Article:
When I was a kid, I remember waking up in the morning, long before my parents and older sister were awake. I’d quietly creep downstairs, not wanting to wake anyone up so I could sit and enjoy the living room TV by myself, for as long as possible.
I was up early, 6, 7 am. I was young, so I didn’t stay up late the night before.
I would get downstairs, turn on the TV and pour myself a bowl of cereal, unless I knew my mom was making pancakes or waffles later.
I struggle to remember the names of the shows I watched back then. There was one where kids would play arcade games against each other on Nickelodeon.
Another involved some sort of yellow, cat-like creature.
God knows what these abominations of television were actually about. But I was up watching them, sure as hell.
As I got older my tastes changed. There were less cartoons and more sports. I turned on ESPN in the mornings and watched reruns of SportsCenter over and over again until noon, when ESPN switched to other programming.
Hell, on Sunday mornings I actually sat through the Sports Reporters on a weekly basis. And I didn’t even try to shove sharp objects through my ear drums.
Oh, how innocent and stupid I was.
Starting this year, after the economy went in the crapper and Setanta Sports’ profits did too, ESPN got the rights to broadcast English Premier League matches in the US. Now, every Saturday morning on ESPN2 there’s an EPL match shown live.
Because England is five hours ahead of the US (on the east coast, six hours ahead here in Austin), these matches are shown early in the morning. For instance, my beloved Tottenham Hotspur take on the scum of Arsenal this Saturday, and the match starts at 8 am. Others start as early as 7 am here.
Not a lot of adults are up at 7 or 8 am on the weekends. And if they are, they’re just getting their eyes open. But you know who is up at 8 am? Kids.
If there’s ever a time that soccer is going to “make it” in the United States, or be something close to mainstream, it’s starting now.
A common theory was that kids grow up playing soccer and eventually these kids will become adults who like soccer. Not true. I know lot’s of people who played soccer when we were kids and none of them made it to high school before they gave it up. They all moved on to more popular American sports like football, basketball and baseball. (Note: in Texas, no one plays hockey. The only people in Texas who do play hockey aren’t actually from Texas.)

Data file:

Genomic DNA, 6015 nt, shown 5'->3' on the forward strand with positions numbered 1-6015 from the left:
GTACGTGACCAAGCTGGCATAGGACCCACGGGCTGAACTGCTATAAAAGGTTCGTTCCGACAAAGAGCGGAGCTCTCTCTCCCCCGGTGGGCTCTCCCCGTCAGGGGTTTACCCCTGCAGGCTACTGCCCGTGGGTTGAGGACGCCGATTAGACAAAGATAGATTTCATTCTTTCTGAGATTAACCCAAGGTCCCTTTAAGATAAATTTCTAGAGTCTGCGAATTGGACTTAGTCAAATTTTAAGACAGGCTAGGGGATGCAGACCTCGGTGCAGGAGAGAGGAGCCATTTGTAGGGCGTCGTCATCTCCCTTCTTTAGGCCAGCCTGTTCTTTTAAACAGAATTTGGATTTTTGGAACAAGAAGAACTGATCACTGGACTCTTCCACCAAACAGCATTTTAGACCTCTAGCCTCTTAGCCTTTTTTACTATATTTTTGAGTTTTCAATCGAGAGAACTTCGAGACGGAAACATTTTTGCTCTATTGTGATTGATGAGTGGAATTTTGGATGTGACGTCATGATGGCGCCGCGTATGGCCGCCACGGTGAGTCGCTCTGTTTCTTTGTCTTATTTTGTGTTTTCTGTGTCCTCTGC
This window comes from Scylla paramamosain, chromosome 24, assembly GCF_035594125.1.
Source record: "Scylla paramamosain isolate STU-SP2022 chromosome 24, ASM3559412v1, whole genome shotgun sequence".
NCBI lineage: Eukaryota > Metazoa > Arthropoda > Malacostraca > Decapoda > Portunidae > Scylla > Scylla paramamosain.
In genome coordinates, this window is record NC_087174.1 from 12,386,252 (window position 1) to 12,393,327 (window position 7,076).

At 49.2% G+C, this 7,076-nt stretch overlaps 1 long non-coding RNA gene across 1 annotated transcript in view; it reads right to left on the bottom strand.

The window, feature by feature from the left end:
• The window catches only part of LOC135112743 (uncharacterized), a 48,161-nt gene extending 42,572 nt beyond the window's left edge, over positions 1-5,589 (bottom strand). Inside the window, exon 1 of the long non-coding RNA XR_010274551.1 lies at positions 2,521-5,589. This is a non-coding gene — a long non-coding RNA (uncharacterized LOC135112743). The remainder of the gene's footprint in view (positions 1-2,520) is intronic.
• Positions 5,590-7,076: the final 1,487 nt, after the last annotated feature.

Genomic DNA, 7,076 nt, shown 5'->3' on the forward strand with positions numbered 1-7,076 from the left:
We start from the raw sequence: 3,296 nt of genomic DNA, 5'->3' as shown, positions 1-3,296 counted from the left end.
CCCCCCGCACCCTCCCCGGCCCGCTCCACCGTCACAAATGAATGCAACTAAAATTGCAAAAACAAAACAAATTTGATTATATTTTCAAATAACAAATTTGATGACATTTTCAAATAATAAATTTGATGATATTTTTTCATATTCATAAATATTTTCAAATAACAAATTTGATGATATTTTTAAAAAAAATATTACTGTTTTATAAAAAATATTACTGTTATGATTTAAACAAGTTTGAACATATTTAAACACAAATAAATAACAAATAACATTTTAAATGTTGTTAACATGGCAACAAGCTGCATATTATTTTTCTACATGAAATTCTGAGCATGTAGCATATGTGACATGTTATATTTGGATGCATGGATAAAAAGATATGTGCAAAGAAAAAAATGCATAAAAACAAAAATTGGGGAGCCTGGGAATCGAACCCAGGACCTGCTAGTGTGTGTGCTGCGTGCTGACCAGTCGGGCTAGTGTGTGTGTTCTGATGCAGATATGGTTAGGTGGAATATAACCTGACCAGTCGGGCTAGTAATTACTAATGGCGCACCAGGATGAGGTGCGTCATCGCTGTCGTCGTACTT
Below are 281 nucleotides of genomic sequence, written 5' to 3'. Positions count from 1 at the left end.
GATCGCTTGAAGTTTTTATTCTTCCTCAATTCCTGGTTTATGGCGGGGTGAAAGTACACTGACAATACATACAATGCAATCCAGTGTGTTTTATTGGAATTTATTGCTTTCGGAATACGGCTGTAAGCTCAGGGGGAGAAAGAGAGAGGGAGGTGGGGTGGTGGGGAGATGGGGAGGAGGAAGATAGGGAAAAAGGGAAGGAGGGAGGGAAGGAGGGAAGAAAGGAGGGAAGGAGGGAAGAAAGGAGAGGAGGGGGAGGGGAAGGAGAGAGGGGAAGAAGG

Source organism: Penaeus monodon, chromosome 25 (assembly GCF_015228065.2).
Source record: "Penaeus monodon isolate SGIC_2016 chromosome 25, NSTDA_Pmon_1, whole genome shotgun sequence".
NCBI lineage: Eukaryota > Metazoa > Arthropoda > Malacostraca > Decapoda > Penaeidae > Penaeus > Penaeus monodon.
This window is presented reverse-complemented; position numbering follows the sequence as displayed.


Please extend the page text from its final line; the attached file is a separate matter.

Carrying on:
But kids today can turn on ESPN and see a professional soccer league full of arguably the best soccer players in the world, first thing in the morning. That’s what’s going to help soccer make it big in the US.
Before, it was harder for kids to catch European soccer here in the US. They would either need access to Sky or Setanta Sports, which only come on satellite packages. On the off-chance that they actually had satellite service, there were so many other channels to compete with, that soccer was hard to find.
The other option was watching on Fox Soccer Channel, which is usually only available on digital cable packages. And then, there were many other channels for FSC to compete with.
UEFA Champions League matches have been available on ESPN for the last several years. But kids most likely didn’t get to watch any CL matches because they are shown on weekday afternoons, when kids are in school.
If there’s one thing that keeps kids playing the main professional sports in America (baseball, basketball and football), it’s seeing their favorite players on TV several nights a week. Why follow a sports if there’s no one in it for you to look up to?
On Saturday morning, little Johnny can wake up and watch Manchester United’s Wayne Rooney bang home two goals, and then little Johnny will want to go to his YMCA soccer match and do the same. Or he can go out into the yard and kick his soccer ball off the side of his house for practice or play with friends who watched the same Man U match. Little Johnny’s got someone to emulate now.
Adult sports fans may never come around to soccer. But kids today are going to be watching the best of the best ply their trade in the world’s most popular game, before adults have even stepped out of bed.